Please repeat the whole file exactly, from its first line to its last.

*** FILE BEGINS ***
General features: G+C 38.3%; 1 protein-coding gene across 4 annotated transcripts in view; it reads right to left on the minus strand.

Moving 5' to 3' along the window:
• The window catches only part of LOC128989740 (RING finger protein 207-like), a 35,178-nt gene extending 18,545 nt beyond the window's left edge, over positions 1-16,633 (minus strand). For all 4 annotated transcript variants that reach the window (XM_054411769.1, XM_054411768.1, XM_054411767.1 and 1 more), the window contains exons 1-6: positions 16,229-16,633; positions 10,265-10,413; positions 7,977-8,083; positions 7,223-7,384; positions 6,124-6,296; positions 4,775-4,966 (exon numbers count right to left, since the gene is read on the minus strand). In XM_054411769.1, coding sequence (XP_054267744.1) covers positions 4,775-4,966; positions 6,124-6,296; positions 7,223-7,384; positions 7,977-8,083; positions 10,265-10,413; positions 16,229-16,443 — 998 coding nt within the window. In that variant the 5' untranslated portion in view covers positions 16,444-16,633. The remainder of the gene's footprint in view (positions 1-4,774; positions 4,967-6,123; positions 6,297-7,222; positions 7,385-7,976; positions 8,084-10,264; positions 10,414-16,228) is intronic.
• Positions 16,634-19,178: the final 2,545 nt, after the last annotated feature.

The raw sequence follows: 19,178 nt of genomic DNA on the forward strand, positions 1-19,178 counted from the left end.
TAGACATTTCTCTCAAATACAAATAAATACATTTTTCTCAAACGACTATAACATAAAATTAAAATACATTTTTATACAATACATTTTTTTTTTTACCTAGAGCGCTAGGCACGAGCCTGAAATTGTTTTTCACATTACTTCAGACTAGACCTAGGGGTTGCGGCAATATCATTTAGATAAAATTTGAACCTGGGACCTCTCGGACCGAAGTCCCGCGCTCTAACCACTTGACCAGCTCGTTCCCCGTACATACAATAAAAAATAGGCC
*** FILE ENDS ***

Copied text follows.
General features: G+C 38.3%; 1 protein-coding gene across 4 annotated transcripts in view; it reads right to left on the minus strand.

Moving 5' to 3' along the window:
• The window catches only part of LOC128989740 (RING finger protein 207-like), a 35,178-nt gene extending 18,545 nt beyond the window's left edge, over positions 1-16,633 (minus strand). For all 4 annotated transcript variants that reach the window (XM_054411769.1, XM_054411768.1, XM_054411767.1 and 1 more), the window contains exons 1-6: positions 16,229-16,633; positions 10,265-10,413; positions 7,977-8,083; positions 7,223-7,384; positions 6,124-6,296; positions 4,775-4,966 (exon numbers count right to left, since the gene is read on the minus strand). In XM_054411769.1, coding sequence (XP_054267744.1) covers positions 4,775-4,966; positions 6,124-6,296; positions 7,223-7,384; positions 7,977-8,083; positions 10,265-10,413; positions 16,229-16,443 — 998 coding nt within the window. In that variant the 5' untranslated portion in view covers positions 16,444-16,633. The remainder of the gene's footprint in view (positions 1-4,774; positions 4,967-6,123; positions 6,297-7,222; positions 7,385-7,976; positions 8,084-10,264; positions 10,414-16,228) is intronic.
• Positions 16,634-19,178: the final 2,545 nt, after the last annotated feature.

The raw sequence follows: 19,178 nt of genomic DNA on the forward strand, positions 1-19,178 counted from the left end.
TAGACATTTCTCTCAAATACAAATAAATACATTTTTCTCAAACGACTATAACATAAAATTAAAATACATTTTTATACAATACATTTTTTTTTTTACCTAGAGCGCTAGGCACGAGCCTGAAATTGTTTTTCACATTACTTCAGACTAGACCTAGGGGTTGCGGCAATATCATTTAGATAAAATTTGAACCTGGGACCTCTCGGACCGAAGTCCCGCGCTCTAACCACTTGACCAGCTCGTTCCCCGTACATACAATAAAAAATAGGCC